New York Magazine

September 12th, 1994
The Controversial New Show at the Whitney
Black Like Them?

By Mark Stevens

The Whitney Museum of American Art has made a controversial name for itself by emphasizing the social and political temper of contemporary art. This fall, “Black Male: Representations of Masculinity in Contemporary American Art” will unite the twin obsessions of the cultural left- “race” and “gender” – and, as a result, will push all the usual buttons of many people. What will bear watching is how predictable the exhibition and subsequent discussion are or aren’t. Will everyone simply take his or her assigned place for the fireworks (Hilton Kramer versus The Nation, say)? Or will there be fresh and courageous responses, in both art and criticism, to a powerful theme?

The image of the black male in American culture is a deeply troubling subject, in part because that image is so radically unstable and theatrical. The black male has been used over the years to represent both extreme power and extreme weakness, abandon and control, flamboyance and invisibility, moral grandeur and degradation. Only rarely is black masculinity allowed to escape myth-making and exaggeration-or, to put it differently, to become merely human. That American culture remains obsessed with black masculinity is obvious in many ways, from the manner in which journalists report the news to the manifest unease that rap arouses in many people.

According to Lowery Sims, a black associate curator at the Metropolitan Museum of Art, the exhibition at the Whitney is therefore particularly timely. “In the last two or three years. there have been several flashpoints in America’s perception of black masculinity-Clarence Thomas, Rodney King, 0. J. Simpson, and the recent friendly-fire incident on New York’s police force. she says. “If the exhibit can present a variety of images that force us to confront ingrained assumptions about black men, then I think we can develop a good dialogue about how images and perceptions can provoke social behaviors and reactions, toward black men.

Organized by Thelma Golden. a black associate curator at the Whitney, the exhibition will open in November and will include some 100 works from 29 artists. Among the better-known artists represented in the show will be David Hammons, Leon Golub, Robert Colescott, and Robert Mapplethorpe, the gay white photographer who caused a sensation a few years ago with his pictures of black nudes. In addition, the Whitney’s curator of film and video, John G. Hanhardt, has invited five guest curators to prepare programs on black film. These will include both well- known and obscure films from a wide variety of sources. Not only the work of Spike Lee, in short, but also music videos and such films as Melvin Van Peebles’s Sweet Sweetback’s Baadasssss Song (1971) and Isaac Juliens Looking for Langston (1989), a movie on the writer Langston Hughes that is also about homosexuality and the Harlem Renaissance.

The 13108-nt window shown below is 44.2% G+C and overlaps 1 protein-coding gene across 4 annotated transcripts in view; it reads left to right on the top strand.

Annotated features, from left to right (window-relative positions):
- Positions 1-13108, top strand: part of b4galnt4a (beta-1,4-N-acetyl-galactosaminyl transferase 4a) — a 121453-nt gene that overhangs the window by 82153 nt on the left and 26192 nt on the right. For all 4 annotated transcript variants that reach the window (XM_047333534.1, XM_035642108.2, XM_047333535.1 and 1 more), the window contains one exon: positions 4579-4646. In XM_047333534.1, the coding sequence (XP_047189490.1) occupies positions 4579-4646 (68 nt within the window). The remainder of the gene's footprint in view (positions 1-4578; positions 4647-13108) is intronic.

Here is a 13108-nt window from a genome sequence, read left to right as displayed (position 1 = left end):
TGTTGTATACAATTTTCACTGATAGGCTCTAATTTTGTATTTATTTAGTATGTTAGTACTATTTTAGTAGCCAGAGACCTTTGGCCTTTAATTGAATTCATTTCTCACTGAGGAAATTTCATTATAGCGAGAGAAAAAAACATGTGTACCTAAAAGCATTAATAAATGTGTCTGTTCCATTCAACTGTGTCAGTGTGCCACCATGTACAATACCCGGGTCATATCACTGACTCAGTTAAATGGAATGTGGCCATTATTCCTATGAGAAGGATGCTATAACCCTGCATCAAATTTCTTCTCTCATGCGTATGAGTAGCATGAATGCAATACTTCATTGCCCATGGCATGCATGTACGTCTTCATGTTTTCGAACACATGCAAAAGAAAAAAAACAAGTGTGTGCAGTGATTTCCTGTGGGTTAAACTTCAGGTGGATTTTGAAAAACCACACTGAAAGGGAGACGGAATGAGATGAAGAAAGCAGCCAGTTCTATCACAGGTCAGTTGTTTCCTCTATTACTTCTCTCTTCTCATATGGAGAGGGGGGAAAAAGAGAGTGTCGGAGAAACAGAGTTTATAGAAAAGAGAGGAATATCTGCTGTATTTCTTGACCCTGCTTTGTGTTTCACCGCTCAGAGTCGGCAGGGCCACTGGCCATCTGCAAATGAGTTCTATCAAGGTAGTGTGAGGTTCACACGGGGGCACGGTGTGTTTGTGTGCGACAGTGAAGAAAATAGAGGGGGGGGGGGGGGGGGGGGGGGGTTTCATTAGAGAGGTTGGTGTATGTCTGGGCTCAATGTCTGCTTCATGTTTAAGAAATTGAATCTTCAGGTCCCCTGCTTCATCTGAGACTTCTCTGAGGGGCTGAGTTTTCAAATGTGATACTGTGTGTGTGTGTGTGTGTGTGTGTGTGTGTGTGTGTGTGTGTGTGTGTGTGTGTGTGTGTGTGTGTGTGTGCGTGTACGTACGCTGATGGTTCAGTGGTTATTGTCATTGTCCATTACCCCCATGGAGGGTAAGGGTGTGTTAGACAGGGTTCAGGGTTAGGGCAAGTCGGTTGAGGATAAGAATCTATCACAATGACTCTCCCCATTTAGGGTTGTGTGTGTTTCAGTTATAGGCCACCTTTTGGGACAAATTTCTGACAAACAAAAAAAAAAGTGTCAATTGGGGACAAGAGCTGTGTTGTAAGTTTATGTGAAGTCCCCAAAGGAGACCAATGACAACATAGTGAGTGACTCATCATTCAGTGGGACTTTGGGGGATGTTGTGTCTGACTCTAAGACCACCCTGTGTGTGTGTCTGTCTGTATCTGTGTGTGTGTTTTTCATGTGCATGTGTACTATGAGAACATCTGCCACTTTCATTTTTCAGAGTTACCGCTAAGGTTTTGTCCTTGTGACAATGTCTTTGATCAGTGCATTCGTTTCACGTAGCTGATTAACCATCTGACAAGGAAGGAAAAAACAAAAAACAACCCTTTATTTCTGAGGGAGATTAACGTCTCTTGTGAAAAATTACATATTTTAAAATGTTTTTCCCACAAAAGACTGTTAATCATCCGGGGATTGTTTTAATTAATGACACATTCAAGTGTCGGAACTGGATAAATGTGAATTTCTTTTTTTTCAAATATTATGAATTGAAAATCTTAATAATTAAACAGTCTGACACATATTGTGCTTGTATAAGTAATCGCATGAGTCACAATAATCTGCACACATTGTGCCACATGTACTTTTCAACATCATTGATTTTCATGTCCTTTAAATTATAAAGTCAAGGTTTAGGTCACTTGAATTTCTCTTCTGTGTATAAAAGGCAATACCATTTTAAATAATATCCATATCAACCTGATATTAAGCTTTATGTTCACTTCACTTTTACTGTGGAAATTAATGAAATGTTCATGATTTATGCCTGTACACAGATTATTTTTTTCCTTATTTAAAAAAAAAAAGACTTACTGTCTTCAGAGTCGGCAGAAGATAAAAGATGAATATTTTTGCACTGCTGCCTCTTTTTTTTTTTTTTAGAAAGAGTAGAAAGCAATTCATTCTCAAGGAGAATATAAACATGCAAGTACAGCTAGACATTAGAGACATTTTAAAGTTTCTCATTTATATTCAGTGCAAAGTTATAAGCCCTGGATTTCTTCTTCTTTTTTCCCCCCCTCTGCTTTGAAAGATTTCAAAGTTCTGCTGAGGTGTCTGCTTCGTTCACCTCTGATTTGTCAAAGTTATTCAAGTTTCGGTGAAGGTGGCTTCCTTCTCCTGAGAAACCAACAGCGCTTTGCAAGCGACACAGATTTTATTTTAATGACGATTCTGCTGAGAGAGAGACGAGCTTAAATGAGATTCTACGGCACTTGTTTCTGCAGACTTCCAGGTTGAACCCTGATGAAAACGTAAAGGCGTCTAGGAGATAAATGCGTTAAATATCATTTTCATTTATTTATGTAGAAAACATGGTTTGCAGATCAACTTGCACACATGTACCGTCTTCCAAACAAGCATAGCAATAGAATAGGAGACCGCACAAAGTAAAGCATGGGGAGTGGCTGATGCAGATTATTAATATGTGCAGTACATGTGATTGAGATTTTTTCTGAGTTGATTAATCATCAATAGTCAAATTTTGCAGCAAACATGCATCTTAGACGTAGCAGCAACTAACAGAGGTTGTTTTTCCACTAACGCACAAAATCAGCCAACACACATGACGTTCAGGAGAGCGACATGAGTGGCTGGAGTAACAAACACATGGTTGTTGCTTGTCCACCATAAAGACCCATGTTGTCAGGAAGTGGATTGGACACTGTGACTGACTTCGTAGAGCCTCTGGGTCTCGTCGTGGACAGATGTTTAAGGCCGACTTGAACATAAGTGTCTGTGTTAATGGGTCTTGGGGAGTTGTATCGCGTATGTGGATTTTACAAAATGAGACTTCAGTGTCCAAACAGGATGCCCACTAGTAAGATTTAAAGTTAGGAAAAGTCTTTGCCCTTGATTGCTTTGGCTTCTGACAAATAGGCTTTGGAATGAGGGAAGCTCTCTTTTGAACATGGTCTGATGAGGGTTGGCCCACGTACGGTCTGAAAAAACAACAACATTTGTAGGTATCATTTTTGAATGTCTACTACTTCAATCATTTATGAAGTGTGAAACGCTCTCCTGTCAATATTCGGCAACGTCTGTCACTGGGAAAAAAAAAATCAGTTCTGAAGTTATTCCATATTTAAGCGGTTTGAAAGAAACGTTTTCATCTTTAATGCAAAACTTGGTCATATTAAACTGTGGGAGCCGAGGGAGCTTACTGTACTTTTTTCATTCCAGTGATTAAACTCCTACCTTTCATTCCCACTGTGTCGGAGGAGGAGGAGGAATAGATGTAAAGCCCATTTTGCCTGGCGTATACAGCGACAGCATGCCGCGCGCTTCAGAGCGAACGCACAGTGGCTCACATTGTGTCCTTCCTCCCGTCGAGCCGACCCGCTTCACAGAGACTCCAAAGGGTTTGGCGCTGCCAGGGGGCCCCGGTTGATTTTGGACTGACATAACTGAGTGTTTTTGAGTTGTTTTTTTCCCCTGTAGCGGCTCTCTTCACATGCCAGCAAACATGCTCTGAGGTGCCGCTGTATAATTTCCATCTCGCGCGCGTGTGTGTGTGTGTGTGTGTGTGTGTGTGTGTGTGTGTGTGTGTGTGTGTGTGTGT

The exhibition covers the past 25 years, beginning with the shock that the Black Power movement gave to the image of black men in the late sixties. Since then, according to the show’s organizers, there have been many shifts in how black men have been portrayed in both art and popular culture. Artists throughout this period have been particularly concerned with confronting what Golden calls the “representations of the black male as stereotype and/or archetype. Not surprisingly, many artists in the show work with, and recast, these conventions, more often than not in the hope of upsetting them.

For example, the youths charged with rape in the Central Park Jogger trial in 1989 came to embody the widespread fear of young black men in New York City. In response, the artist Glenn Ligon has silk-screened onto canvas descriptions of the suspects printed in the New York Times in order to highlight-and isolate- how the press portrays and, in the view of some people, unjustly demonizes young blacks. Exhibition organizers also seem interested in confronting stereotypes conveyed by artists. The show will include the shocking nudes of Mapplethorpe-by now also shockingly familiar-as well as lesser-known nude self- portraits by the gay black photographer Lyle Ashton Harris.

In an exhibition of this kind, which is built around an idea, the catalogue is particularly important. The theme of black masculinity, moreover, is one about which writers should have as much to say as artists: The subject cries out for a great essayist. For this exhibit, the Whitney has asked the writer Hilton Als to edit the catalogue, which the museum is calling a companion volume to the show. The museum has asked several leading figures in black cultural studies, among them Greg Tate. Tricia Rose, and Andrew Ross, to contribute essays. The show’s organizers and the five guest film curators will also write pieces on the visual portrayal of black men in American culture.

In recent years, the Whitney has not done a very good job with social and politically inspired shows. The last Biennial, for example, was one of the worst exhibitions mounted by a major museum in the past decade, less because the work on display was often poor-a Biennial should be willing to offend and to risk failure-than because the thinking in the show (as demonstrated by the catalogue and wall panels) was so banal, second-rate, and indifferent to intellectual and art history. This great American theme offers the museum a chance to confound its many critics.